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6 Must Haves If You're Going to Borrow from Your Parents

by Jeanine DeHoney

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As teenagers, we often couldn't wait to reach adulthood so we could be independent of our parents, but sometimes even as adults, we have to rely on our parents for emotional support and financial support. There are pros and cons to borrowing money from parents. One positive is the lack of need to worry about your less than stellar credit history before you borrow money. One drawback is that it can cause both you and your parents to overstep familial boundaries.

If you find yourself having to borrow from your parents, here are six tips to make it easier on everyone.

  1. Really assess your needs and wants. We all want extravagances at times. If you can't afford to buy those extra luxuries with your paycheck, then you shouldn't ask your parents to foot the bill. If your water heater needs to be replaced, or a repairman needs to come out to service your refrigerator so a month's worth of food won't go bad, or you come up short for closing costs for your new home, you are looking at a need. In contrast, taking an expensive cruise with your friends is a want.
  2. Come up with a payment agreement. If you were to borrow money from a bank, there would be a payment agreement that you'd have to follow. Your parents should get the same or even more adherence to a financial agreement. Identify who is the lender and who is the borrower. If it is both you and your spouse, list both names. Write down the loan amount, if any interest will be charged, and when the payment is due (monthly or bi-weekly). Next, all parties who are part of the agreement must sign and date the document. You can also have it notarized.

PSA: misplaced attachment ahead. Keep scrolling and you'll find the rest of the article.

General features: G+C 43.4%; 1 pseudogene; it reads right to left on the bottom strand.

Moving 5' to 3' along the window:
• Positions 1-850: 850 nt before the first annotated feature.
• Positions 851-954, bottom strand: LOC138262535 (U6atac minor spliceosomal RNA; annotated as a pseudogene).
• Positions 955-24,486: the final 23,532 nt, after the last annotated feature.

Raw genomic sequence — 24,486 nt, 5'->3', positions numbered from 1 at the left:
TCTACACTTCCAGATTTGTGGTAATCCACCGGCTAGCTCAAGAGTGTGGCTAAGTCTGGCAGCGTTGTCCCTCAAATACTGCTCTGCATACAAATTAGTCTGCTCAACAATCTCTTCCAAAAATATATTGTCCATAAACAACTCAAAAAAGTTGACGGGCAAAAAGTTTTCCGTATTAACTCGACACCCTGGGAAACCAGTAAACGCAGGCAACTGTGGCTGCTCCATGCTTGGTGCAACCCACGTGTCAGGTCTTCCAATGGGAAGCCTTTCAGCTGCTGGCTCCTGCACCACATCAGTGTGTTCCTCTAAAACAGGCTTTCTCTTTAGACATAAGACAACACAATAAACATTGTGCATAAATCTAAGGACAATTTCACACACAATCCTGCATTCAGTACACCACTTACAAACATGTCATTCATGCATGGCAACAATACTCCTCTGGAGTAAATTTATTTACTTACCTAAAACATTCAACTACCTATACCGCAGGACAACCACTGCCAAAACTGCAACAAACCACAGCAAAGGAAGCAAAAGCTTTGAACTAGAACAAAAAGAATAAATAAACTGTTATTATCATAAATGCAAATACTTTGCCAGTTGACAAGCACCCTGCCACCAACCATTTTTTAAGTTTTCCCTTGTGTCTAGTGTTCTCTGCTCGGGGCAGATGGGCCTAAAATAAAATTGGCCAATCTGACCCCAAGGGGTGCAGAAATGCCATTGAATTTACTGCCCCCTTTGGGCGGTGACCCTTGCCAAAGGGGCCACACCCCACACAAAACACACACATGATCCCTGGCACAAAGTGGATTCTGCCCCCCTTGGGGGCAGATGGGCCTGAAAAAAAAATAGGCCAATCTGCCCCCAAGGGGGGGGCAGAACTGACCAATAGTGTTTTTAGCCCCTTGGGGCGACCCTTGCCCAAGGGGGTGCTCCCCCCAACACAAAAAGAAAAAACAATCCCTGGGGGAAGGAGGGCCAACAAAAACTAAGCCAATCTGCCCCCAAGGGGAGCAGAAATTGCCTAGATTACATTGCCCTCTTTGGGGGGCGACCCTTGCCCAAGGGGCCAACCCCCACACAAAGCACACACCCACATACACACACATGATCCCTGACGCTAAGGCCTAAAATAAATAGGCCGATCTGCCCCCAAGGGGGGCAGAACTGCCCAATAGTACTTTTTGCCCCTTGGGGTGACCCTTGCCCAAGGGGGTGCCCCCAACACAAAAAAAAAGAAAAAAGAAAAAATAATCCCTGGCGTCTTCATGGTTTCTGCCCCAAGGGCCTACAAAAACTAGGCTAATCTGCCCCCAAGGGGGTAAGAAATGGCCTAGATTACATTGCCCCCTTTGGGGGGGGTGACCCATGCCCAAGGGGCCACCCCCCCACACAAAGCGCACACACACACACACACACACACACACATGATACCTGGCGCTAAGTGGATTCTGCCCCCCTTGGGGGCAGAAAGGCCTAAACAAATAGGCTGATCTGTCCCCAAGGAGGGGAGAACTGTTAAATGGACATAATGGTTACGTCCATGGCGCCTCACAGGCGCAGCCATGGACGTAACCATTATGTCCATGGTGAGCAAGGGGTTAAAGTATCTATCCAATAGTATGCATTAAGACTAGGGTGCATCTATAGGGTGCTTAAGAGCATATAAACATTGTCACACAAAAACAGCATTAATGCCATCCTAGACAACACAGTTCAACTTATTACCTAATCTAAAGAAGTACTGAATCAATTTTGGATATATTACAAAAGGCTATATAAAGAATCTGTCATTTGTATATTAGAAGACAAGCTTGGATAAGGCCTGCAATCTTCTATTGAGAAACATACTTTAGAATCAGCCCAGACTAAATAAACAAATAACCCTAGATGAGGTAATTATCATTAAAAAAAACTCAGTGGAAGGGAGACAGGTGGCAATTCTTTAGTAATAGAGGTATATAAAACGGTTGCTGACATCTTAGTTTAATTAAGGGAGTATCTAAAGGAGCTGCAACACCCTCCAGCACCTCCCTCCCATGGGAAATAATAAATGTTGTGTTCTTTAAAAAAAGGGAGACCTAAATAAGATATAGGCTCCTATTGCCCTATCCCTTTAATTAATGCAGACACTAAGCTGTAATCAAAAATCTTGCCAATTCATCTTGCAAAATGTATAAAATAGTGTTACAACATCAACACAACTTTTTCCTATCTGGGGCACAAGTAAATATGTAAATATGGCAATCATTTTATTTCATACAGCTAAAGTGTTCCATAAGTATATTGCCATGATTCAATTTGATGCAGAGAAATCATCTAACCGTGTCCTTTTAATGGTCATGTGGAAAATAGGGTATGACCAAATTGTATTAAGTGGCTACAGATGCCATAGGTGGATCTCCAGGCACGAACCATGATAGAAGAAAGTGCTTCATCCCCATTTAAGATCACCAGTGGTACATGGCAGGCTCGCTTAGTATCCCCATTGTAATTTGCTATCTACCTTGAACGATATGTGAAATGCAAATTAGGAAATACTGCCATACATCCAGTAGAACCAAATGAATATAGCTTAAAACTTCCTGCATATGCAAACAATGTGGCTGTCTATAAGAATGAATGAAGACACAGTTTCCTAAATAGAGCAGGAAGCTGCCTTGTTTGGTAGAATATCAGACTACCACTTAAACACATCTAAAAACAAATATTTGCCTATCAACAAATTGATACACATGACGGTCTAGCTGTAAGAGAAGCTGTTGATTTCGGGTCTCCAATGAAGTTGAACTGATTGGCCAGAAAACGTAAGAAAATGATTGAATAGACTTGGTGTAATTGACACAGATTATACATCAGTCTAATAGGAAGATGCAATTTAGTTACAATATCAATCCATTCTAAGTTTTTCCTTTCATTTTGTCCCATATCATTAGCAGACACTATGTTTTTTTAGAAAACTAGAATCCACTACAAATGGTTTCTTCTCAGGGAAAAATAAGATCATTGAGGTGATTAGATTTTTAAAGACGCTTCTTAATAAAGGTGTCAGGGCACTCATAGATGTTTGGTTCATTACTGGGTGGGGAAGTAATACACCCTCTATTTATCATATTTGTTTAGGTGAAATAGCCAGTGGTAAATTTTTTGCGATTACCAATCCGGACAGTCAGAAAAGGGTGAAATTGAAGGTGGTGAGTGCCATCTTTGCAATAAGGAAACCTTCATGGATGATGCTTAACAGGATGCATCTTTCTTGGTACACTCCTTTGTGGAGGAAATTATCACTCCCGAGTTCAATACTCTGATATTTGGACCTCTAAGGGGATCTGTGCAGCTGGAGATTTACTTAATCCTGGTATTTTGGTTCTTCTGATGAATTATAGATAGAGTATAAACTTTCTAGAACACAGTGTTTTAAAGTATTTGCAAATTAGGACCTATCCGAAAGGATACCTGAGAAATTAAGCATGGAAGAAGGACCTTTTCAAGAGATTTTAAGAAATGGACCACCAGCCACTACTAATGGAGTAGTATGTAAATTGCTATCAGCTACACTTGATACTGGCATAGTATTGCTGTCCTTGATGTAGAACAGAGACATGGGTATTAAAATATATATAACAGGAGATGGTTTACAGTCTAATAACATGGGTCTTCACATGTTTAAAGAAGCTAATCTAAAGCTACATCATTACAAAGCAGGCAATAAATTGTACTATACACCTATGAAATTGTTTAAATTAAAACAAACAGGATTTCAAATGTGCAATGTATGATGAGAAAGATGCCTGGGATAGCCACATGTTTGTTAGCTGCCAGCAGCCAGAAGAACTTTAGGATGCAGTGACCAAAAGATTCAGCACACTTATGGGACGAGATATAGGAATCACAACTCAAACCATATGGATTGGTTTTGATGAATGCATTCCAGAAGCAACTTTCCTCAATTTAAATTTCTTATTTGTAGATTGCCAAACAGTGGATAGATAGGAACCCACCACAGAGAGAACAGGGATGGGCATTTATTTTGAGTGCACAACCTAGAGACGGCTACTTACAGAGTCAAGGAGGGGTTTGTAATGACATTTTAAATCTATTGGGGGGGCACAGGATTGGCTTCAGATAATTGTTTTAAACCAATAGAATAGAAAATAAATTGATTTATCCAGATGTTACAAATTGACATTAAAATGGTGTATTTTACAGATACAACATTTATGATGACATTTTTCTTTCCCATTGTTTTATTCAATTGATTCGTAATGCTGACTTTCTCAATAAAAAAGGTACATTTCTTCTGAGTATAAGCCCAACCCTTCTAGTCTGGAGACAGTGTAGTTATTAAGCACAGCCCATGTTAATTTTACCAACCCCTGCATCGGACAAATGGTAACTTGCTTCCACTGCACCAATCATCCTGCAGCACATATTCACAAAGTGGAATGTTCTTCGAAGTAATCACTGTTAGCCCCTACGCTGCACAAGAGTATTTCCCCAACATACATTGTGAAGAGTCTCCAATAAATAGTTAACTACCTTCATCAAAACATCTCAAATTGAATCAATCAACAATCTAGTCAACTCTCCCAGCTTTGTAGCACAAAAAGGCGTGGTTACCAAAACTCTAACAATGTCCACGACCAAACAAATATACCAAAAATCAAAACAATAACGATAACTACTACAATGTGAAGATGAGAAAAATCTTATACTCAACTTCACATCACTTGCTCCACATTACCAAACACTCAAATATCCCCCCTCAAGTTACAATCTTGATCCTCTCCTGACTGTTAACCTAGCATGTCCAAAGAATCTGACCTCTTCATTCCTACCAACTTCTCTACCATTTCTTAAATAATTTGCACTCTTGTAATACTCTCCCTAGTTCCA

3. Don't ask for more than is needed. Don't inflate the amount of money you want to borrow from your parents to get something extra. Your parents might not divulge to you that a loan right now might cause them financial hardship or delay plans for their dream trip. If you must borrow money, listen for any hesitation in their voices and heed the unspoken clues like a worried look on their faces to see whether it is doable on their part. If it isn't, find another monetary source.
  4. Keep the financial lines of communication open with your parents. We all run into difficult times. You may get laid off from a job, develop an illness, need car repairs, or have to pay an increased fee for daycare. Let your parents know if you are having a problem paying back the loan and why. Renegotiate the payment agreement to everyone's satisfaction. Make half payments instead of full payments until you can get back on track. Most parents will understand and will see how they can help you even by just offering moral support.
  5. If circumstances have put your family in debt, find out how to conquer your debt by creating a plan personalized to your family's budget and lifestyle.

  6. Show your parents how you are working to become financially fit, so borrowing money from them won't be a common occurrence. Let your parents know about your financial flaws and the financial lessons you've learned, so they can see how you now have the knowledge to change your past. Sit down with them after a family dinner to discuss the budget you now have in place. Show them how you are paying off your high interest credit cards. Let them know that you are willing to see a credit counselor for a complete financial overhaul.
  7. With the increasing costs of living, many of us are bound at one time or another in our life to look to our parents for a financial loan. We have to be mindful though that they want nothing more than to see us empowered and capable in all areas of our life. Even though they are invested in us as parents and will continue to invest in our goals, they are not loan officers. We should never take them nor their financial offers of help for granted.

Reviewed September 2017

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